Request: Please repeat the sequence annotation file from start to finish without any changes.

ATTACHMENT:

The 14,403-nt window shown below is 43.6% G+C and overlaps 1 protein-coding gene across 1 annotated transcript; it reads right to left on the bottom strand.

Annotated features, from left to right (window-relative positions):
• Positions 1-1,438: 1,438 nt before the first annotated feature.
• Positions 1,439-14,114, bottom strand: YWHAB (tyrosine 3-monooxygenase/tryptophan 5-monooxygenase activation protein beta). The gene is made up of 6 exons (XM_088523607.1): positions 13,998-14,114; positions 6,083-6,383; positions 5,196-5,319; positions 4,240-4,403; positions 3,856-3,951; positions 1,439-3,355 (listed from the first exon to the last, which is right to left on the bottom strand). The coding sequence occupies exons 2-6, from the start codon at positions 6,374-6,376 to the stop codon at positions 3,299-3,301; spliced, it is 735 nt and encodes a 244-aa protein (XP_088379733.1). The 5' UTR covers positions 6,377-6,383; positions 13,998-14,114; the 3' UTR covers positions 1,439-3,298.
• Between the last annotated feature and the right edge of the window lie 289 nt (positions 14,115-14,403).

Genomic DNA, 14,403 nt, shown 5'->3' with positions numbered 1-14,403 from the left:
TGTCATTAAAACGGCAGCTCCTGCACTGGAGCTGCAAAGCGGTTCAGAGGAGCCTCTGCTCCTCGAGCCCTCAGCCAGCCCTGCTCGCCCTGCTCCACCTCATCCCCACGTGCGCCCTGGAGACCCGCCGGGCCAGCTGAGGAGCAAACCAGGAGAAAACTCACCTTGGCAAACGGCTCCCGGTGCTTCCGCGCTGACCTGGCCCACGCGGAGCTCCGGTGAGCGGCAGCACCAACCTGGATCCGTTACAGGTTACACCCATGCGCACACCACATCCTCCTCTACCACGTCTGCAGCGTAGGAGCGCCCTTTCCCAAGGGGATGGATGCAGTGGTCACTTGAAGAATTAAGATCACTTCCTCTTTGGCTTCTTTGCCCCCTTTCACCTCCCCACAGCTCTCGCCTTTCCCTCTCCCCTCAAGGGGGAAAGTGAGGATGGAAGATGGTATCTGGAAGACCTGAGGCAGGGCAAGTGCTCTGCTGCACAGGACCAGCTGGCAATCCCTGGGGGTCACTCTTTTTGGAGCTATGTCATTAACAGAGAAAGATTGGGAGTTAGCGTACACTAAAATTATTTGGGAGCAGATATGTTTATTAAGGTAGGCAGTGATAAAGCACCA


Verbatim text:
The 14,403-nt window shown below is 43.6% G+C and overlaps 1 protein-coding gene across 1 annotated transcript; it reads right to left on the bottom strand.

Annotated features, from left to right (window-relative positions):
• Positions 1-1,438: 1,438 nt before the first annotated feature.
• Positions 1,439-14,114, bottom strand: YWHAB (tyrosine 3-monooxygenase/tryptophan 5-monooxygenase activation protein beta). The gene is made up of 6 exons (XM_088523607.1): positions 13,998-14,114; positions 6,083-6,383; positions 5,196-5,319; positions 4,240-4,403; positions 3,856-3,951; positions 1,439-3,355 (listed from the first exon to the last, which is right to left on the bottom strand). The coding sequence occupies exons 2-6, from the start codon at positions 6,374-6,376 to the stop codon at positions 3,299-3,301; spliced, it is 735 nt and encodes a 244-aa protein (XP_088379733.1). The 5' UTR covers positions 6,377-6,383; positions 13,998-14,114; the 3' UTR covers positions 1,439-3,298.
• Between the last annotated feature and the right edge of the window lie 289 nt (positions 14,115-14,403).

Genomic DNA, 14,403 nt, shown 5'->3' with positions numbered 1-14,403 from the left:
TGTCATTAAAACGGCAGCTCCTGCACTGGAGCTGCAAAGCGGTTCAGAGGAGCCTCTGCTCCTCGAGCCCTCAGCCAGCCCTGCTCGCCCTGCTCCACCTCATCCCCACGTGCGCCCTGGAGACCCGCCGGGCCAGCTGAGGAGCAAACCAGGAGAAAACTCACCTTGGCAAACGGCTCCCGGTGCTTCCGCGCTGACCTGGCCCACGCGGAGCTCCGGTGAGCGGCAGCACCAACCTGGATCCGTTACAGGTTACACCCATGCGCACACCACATCCTCCTCTACCACGTCTGCAGCGTAGGAGCGCCCTTTCCCAAGGGGATGGATGCAGTGGTCACTTGAAGAATTAAGATCACTTCCTCTTTGGCTTCTTTGCCCCCTTTCACCTCCCCACAGCTCTCGCCTTTCCCTCTCCCCTCAAGGGGGAAAGTGAGGATGGAAGATGGTATCTGGAAGACCTGAGGCAGGGCAAGTGCTCTGCTGCACAGGACCAGCTGGCAATCCCTGGGGGTCACTCTTTTTGGAGCTATGTCATTAACAGAGAAAGATTGGGAGTTAGCGTACACTAAAATTATTTGGGAGCAGATATGTTTATTAAGGTAGGCAGTGATAAAGCACCA